Te Reo Māori was systematically and violently removed from the indigenous people of this country. It’s decline and near extinction was only halted and reversed by major initiatives introduced in the 1970s and 80s, struggles that were led by Māori. In 1972 a petition was presented to Parliament to promote the language. That year, a Māori language day was introduced, and in 1975 this became a Māori language week. In 1978 the first officially bilingual school opened in Rūātoki in Te Urewera. In 1982 the first Kohanga Reo opened in Lower Hutt beginning the Kohanga Reo movement which has been credited with ensuring the next generation held onto the language by immersing young tamariki in the reo. Kura Kaupapa, full immersion schooling, followed. And the first Māori-owned Māori language radio station Te Reo o Pōneke went on air in 1983. In 1985, the Waitangi Tribunal heard the Te Reo Māori claim, which asserted that te reo was a taonga that the Crown was obliged to protect under Te Tiriti o Waitangi. Māori was made an official language of New Zealand under the Maori Language Act 1987.

 

Every single one of these initiatives was fought for. It did not come easy, it did not come lightly and the resistance it faced was incredibly racist at every point. The systematic removal of the language was a conscious effort by colonisers to enforce assimilation to the English culture that was now the majority. Today, Te Reo Māori has had a resurgence but it remains at risk. Today, unlike in 1984 when Naida Glavish was demoted for saying Kia ora as a national telephone tolls operator and refusing to use only formal English greetings, today we hear Kia ora regularly in both formal and non-formal spaces. We hear it every night on the 6 o clock news. On bFM you’ll hear Ata mārie good morning, as well as ki ngā āhuatanga o Tangaroa i tēnei rā to introduce the surf report. On RadioNZ you hear all reporters signing off saying “ahau” which means I or me. As in, Ko Lillian Hanly ahau. In fact, this was the very reason for multiple BSA complaints against RNZ. So, while it has become commonplace to hear, some people still find it, funnily enough, alarming.

 

It’s here where our discussion today begins. Broadly speaking, as a broadcaster myself, I believe it is fairly straightforward to acknowledge not only an official language of Aotearoa NZ, but the indigenous language of this country. And, especially, as a Pākehā from this country, acknowledging the history and doing something about it to undo the damage which has been done, and continues to have effects. This is a personal discussion, but our identity as people’s of this country is personal, and is largely informed by the media. Who is it that we choose to be? And how are we going to achieve that.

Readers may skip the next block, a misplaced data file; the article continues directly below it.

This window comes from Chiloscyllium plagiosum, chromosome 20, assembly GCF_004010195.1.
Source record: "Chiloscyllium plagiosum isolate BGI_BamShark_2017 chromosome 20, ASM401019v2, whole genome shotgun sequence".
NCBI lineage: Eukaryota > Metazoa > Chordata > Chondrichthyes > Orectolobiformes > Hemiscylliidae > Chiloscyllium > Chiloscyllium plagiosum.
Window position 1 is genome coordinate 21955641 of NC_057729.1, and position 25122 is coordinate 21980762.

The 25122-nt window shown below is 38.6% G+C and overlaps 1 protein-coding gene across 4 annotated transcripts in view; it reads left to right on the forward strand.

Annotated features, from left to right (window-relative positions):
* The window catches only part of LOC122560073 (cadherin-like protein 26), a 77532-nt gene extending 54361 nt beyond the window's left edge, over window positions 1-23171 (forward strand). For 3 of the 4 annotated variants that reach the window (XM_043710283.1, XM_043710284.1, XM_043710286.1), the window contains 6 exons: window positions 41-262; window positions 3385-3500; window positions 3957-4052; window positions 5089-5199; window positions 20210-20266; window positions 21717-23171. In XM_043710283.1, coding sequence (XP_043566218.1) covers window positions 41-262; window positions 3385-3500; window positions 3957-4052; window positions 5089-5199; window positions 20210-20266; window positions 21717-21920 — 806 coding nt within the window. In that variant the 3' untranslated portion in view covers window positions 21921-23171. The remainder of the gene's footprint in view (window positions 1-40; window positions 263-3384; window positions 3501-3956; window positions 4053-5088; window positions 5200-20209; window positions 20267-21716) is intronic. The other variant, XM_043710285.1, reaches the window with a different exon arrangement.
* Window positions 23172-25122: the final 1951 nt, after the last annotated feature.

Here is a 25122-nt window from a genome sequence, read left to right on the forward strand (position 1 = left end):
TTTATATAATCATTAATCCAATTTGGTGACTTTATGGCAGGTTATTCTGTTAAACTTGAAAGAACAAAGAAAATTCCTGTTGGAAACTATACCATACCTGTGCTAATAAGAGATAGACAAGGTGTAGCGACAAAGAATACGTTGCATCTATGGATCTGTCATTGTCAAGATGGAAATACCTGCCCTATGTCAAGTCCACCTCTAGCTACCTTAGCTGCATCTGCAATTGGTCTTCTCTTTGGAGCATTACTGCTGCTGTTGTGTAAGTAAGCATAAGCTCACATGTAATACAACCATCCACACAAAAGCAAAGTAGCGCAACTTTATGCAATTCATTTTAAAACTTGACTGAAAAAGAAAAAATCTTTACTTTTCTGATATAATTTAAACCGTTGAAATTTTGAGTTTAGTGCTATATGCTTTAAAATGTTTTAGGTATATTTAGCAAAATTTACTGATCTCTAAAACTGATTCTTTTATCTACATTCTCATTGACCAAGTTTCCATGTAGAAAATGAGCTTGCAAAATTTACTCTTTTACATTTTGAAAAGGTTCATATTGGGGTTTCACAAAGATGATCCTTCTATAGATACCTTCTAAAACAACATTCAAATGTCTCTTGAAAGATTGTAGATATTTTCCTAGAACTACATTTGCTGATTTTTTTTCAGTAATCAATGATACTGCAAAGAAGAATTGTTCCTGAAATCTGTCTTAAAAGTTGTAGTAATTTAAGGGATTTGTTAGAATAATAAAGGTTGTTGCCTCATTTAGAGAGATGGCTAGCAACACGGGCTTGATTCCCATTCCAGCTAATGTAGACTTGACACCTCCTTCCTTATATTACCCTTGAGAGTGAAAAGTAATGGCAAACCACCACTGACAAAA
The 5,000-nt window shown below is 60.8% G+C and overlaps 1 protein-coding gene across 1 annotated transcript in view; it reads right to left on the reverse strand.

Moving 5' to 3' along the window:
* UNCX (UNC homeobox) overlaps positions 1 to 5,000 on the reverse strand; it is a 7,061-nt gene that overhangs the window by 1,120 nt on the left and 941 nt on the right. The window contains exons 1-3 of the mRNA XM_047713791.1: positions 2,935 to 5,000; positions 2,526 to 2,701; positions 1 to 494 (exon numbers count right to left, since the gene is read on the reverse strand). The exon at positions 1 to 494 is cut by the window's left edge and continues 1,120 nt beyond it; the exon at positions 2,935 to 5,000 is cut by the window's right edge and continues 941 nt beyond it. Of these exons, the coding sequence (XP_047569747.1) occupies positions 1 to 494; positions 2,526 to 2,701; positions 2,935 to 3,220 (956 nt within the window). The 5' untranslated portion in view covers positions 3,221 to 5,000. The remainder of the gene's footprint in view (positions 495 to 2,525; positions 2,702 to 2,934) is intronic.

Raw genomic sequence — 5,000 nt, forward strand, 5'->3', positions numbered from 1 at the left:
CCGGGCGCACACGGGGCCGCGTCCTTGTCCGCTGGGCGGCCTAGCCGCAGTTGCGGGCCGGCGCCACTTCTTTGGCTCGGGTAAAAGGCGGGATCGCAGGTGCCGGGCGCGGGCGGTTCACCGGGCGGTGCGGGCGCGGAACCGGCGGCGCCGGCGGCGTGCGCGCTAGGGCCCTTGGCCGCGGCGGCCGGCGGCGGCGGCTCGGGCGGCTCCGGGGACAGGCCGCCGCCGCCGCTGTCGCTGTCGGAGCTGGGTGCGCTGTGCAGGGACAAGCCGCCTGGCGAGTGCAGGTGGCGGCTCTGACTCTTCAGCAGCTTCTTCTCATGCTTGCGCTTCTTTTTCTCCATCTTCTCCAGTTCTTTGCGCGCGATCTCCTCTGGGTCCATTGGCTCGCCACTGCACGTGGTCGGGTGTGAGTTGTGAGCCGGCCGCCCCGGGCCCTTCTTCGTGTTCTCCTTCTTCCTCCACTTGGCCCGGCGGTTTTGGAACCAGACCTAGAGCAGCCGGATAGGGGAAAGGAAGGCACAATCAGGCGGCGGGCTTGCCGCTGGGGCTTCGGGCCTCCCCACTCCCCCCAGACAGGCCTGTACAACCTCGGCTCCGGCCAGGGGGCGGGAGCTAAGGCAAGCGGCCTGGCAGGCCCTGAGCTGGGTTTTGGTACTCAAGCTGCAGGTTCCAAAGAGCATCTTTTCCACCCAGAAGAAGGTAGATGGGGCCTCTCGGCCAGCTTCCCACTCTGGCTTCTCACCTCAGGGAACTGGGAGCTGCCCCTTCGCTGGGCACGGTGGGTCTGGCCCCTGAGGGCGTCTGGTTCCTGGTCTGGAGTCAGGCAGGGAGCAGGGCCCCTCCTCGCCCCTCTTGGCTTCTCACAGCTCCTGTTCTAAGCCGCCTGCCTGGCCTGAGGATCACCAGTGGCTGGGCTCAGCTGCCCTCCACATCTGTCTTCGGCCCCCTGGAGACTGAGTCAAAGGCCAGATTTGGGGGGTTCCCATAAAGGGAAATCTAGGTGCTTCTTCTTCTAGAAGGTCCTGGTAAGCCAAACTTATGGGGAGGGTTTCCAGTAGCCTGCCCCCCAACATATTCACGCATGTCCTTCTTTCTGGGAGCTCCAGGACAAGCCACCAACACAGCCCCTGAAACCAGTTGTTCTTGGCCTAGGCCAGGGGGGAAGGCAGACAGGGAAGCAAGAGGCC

Guyon Espiner is one of the presenters of Morning Report on Radio NZ. For some time now he has been weaving Te Reo into his work wherever he can. He starts the show with a mihi in the reo, and introduces himself as well. When he first started to do this, he got a lot of slack. People did not like it. At bFM we have also attempted this, and also received some slack. About a month ago, I happened to see Guyon in the supermarket and thought I’d ask whether he was interested in having a conversation on air about it all. In deferring to my tuakana, or older sibling, in the broadcaster scene I wanted to know more about his reasons for learning te reo Māori. Turns out, using te reo on the radio was a secondary priority to his life-long commitment to te ao Māori largely influenced by his family and his hope to communicate with his daughter in Te Reo.

I/V w/ Phil Hartnoll: December 12, 2018

I/V w/ Phil Hartnoll: December 12, 2018 I/V w/ Phil Hartnoll: December 12, 2018, 20.97 MB
Wed 12 Dec 2018

Phil Hartnoll, one half of Orbital, dials in to chat with Mike about how excited he is to come back to little ol' New Zealand for Splore at the beautiful Tapapakanga Regional Park. After his last show here with Underworld (very very good), you'd be silly to miss out on tickets to Splore.